<< Go Back

About Jacob Herrington >>

Howdy! 🤠

I'm Jacob Herrington.

I write code at DEV and I run the devpath.fm podcast. I also help maintain the Solidus platform.

Sometimes I do consulting through Narvi.

I live in Northwest Arkansas with my incredibly talented wife Kristen and our dogs.

Social Links


I'm trying to fool conferences into giving me a microphone.

  • My Heroes Are Imposters Too (200OK 2019):
    Slides | Video


I like to help organize conferences. I've been a board member, fundraiser, or talk reviewer for each of the events on this list.


I use all of these tools daily-ish.

~$ ./jh.codes

Setting Up a Svelte Project (in seconds) with Degit

October 20, 2019

Getting started with Svelte can be a little bit intimidating for JavaScript developers familiar with one of the more mainstream front-end frameworks.

Thankfully, Rich Harris (who started Svelte) wrote a useful scaffolding tool called degit. The premise of degit is extremely simple by design — it copies existing git repositories.

All you need to do is install degit with your preferred package manager:

npm install -g degit

Then, you can use the tool to create copies of a git repository (you can specify if you want to use BitBucket or GitLab, but it defaults to GitHub repositories):

npx degit user/repo-name target-directory

As it happens, Rich set up a template for Svelte projects that should be used with degit. To get up and going with a Svelte project all you need to do is run:

npx degit sveltejs/template my-svelte-project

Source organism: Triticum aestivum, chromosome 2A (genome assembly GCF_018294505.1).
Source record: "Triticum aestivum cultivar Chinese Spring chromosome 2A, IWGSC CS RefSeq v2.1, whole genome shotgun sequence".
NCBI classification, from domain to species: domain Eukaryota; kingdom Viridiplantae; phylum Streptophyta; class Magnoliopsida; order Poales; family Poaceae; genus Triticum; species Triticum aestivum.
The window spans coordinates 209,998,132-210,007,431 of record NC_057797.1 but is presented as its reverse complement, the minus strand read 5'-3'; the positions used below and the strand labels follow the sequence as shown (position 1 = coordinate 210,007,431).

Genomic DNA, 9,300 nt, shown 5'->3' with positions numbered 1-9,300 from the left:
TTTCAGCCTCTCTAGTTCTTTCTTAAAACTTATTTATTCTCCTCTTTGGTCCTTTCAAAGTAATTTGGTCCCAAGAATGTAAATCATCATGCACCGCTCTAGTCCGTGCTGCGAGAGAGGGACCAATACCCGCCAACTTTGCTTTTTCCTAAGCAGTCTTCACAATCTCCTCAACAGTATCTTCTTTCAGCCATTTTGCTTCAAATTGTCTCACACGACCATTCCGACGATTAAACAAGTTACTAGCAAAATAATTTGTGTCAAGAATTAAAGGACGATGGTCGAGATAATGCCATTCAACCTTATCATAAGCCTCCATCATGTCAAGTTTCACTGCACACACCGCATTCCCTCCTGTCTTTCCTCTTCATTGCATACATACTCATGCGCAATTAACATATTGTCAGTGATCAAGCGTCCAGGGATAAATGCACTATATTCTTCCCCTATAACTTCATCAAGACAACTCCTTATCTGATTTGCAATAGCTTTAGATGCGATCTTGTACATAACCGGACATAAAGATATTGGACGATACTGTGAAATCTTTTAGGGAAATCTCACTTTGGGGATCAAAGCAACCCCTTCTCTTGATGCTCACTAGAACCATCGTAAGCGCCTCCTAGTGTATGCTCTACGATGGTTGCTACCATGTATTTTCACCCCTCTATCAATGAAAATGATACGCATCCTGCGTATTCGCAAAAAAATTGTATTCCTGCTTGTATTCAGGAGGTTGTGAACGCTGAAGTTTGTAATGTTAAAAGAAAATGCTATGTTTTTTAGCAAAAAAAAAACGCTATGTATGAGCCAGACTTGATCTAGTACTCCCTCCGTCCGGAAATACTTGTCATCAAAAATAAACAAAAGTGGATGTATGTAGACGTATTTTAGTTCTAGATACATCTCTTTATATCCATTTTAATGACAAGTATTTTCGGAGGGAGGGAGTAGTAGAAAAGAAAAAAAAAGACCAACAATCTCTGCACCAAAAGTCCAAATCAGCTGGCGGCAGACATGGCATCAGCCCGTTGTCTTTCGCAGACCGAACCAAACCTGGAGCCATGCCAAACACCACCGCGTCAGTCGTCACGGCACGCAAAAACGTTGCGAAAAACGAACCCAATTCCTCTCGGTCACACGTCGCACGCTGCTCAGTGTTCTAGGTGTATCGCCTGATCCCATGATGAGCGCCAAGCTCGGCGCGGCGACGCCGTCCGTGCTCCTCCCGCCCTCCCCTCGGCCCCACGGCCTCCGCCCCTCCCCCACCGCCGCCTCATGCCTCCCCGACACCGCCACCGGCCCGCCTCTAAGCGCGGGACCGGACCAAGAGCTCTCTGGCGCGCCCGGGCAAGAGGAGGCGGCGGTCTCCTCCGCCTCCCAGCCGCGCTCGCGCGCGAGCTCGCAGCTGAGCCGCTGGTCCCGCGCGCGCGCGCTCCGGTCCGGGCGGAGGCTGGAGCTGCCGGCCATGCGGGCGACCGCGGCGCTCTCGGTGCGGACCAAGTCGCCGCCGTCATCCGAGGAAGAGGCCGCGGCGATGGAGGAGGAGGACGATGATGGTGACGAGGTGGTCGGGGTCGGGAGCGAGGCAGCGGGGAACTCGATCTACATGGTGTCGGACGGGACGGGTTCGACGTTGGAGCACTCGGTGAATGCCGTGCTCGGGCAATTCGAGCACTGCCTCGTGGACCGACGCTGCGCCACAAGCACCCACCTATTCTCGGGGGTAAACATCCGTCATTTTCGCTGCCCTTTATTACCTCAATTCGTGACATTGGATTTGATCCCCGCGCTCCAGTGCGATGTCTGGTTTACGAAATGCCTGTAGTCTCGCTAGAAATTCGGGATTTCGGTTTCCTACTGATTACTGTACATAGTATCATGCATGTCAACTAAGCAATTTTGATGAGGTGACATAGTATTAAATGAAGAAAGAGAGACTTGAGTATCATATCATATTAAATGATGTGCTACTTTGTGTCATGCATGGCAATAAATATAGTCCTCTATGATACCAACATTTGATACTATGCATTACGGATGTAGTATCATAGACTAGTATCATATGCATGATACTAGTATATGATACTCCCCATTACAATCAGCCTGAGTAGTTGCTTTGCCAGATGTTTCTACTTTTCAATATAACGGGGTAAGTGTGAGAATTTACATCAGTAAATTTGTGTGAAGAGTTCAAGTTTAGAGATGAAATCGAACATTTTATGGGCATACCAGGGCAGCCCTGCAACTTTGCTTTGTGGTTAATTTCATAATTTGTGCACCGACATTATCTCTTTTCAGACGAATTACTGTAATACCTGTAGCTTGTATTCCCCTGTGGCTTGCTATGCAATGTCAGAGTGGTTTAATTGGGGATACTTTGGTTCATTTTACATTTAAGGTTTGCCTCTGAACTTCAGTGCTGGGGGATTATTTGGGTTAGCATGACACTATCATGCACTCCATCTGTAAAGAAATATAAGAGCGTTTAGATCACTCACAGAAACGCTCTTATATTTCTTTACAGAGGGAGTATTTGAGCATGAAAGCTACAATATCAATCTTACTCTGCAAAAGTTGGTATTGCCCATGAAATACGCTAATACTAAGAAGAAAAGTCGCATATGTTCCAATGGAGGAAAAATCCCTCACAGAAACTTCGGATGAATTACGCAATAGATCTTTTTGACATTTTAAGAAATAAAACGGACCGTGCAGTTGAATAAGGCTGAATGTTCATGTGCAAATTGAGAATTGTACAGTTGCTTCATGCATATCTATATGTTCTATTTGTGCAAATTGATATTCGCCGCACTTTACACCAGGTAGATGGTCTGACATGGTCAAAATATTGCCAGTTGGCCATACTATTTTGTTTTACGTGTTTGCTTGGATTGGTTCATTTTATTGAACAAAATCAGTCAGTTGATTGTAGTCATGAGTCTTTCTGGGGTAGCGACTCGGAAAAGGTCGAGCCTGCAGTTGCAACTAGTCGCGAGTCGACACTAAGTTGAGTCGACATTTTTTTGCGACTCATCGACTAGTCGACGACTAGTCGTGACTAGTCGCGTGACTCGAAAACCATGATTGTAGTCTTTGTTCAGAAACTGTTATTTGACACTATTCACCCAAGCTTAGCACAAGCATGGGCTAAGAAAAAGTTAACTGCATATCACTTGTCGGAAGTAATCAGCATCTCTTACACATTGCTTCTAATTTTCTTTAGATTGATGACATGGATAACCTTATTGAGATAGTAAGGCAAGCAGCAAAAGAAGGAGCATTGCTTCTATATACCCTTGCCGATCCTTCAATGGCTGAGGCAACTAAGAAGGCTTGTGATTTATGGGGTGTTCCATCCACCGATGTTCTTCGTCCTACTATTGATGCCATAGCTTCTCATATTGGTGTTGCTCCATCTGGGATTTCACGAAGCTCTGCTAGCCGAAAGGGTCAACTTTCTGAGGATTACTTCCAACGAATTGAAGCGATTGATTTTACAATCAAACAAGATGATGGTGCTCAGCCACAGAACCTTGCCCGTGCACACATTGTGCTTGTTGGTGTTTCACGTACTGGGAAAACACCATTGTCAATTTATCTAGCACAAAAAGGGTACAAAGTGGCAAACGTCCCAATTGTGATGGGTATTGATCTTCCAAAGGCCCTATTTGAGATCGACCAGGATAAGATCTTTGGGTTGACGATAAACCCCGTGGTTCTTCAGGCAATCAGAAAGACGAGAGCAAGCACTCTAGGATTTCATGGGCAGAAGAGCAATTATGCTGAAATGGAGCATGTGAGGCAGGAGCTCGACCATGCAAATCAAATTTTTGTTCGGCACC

This will set you up with a copy of the official Svelte template in a new directory called my-svelte-project. It’s important to note, your copy will not be a git repository, if you plan to use git for version control, you’ll have to run git init.

So what does the Svelte template set you up with?

The template’s dependencies are pretty lightweight. Basically, you’re getting Svelte, Rollup, sirv-cli, and with a few simple scripts to make development easier.

The basic structure is also super simple; you’re given a src directory for your Svelte code and a public directory where your compiled code will be output.

Here is a list of the scripts you end up with:

"build": "rollup -c",
"autobuild": "rollup -c -w",
"dev": "run-p start:dev autobuild",
"start": "sirv public --single",
"start:dev": "sirv public --single --dev"

So, in this case, running npm run build will compile the Svelte code in your src folder, you can set the project to automatically compile on save with npm run autobuild. You can save time by running npm run dev, which will kick off a server for you and automatically compile your code when you make changes.

I’ll run through an example, to illustrate exactly how easy it is to make a new Svelte project.

npm install -g degit # install degit
npx degit sveltejs/template my-svelte-project # copy the Svelte template

cd my-svelte-project
npm install # install dependencies

npm run dev # kick off a server and auto-compile

Now I can navigate to localhost:5000 and I’m greeted by a simple Hello world! Any change to a Svelte file will result in a compilation step and be autoloaded by my browser.

There’s more…

I’m writing a lot of articles these days, I run a podcast, and I’ve started sending out a newsletter digest about all of the awesome stories I’m hearing.

You can also follow me on Twitter, where I make silly memes and talk about being a developer.